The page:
Tuesday, April 28, 2015

Sevier County Economic Update

While Sevier County’s employment gains may seem rather humdrum, the gradual gains have persisted for the entire year of 2014. That’s a welcome change from the very scarce job increases of 2013. Employment expansion has spurred joblessness to creep ever lower. Moreover, sales improved nicely and construction permitting is up from 2013. While the county’s economy isn’t ablaze with activity, slow-and-steady improvements may win the long-term race. However, the county’s job gains must spread to most industries before the labor market is considered entirely fit.

  • Year-over job growth in Sevier County measured 71 positions and almost 1 percent in December 2014. 
  • Retail trade, mining and professional/business services created most of the new employment. 
  • On the dark side, both construction and transportation took notable job hits. 
  • Employment gains proved ample enough to keep Sevier County’s unemployment trending downward.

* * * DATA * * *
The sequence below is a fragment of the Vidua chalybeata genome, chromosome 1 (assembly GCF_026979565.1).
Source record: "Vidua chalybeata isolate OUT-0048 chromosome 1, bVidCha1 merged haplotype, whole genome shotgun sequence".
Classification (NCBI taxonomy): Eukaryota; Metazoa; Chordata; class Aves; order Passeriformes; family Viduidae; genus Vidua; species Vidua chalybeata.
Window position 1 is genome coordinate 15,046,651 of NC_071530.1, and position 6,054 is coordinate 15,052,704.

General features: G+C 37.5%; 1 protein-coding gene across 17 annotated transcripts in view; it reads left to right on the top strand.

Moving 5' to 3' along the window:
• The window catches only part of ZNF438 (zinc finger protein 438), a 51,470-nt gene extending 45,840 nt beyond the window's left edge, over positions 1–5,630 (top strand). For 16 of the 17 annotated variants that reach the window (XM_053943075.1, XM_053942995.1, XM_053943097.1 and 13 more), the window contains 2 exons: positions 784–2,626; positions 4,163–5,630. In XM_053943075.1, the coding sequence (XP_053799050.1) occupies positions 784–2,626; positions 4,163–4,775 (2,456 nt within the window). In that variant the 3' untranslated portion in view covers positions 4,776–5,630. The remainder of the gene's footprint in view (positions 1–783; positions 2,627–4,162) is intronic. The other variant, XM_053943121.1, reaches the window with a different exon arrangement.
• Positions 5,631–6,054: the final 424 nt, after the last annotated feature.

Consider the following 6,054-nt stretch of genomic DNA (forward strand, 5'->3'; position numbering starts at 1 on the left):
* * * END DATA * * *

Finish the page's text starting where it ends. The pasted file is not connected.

• In March 2015, the county’s jobless rate measured only 4.1 percent; a sign the economy is approaching full employment. 
  • First-time claims for unemployment insurance for the first few months of 2015 remained low with construction and professional/business services (which includes “temp” agencies) generating the most new claims. 
  • Gross taxable sales shot up 27 percent between the fourth quarters of 2013 and 2014. 
  • Extremely large business-investment expenditures can be credited for much of the increase. 
  • Retail trade made healthy gains over the past year. 
  • Fourth quarter 2014 new car and truck sales increased 3 percent compared to sales a year earlier. 
  • Overall, construction permitting values rose 15 percent in 2014. 
  • The majority of the increase in construction permit values can be traced to a large nonresidential addition, alteration and repair project. 
  • Both new nonresidential and new residential permit values dropped dramatically. 
  • In 2014, Sevier County’s population contracted by approximately 70 people as the result of net out-migration.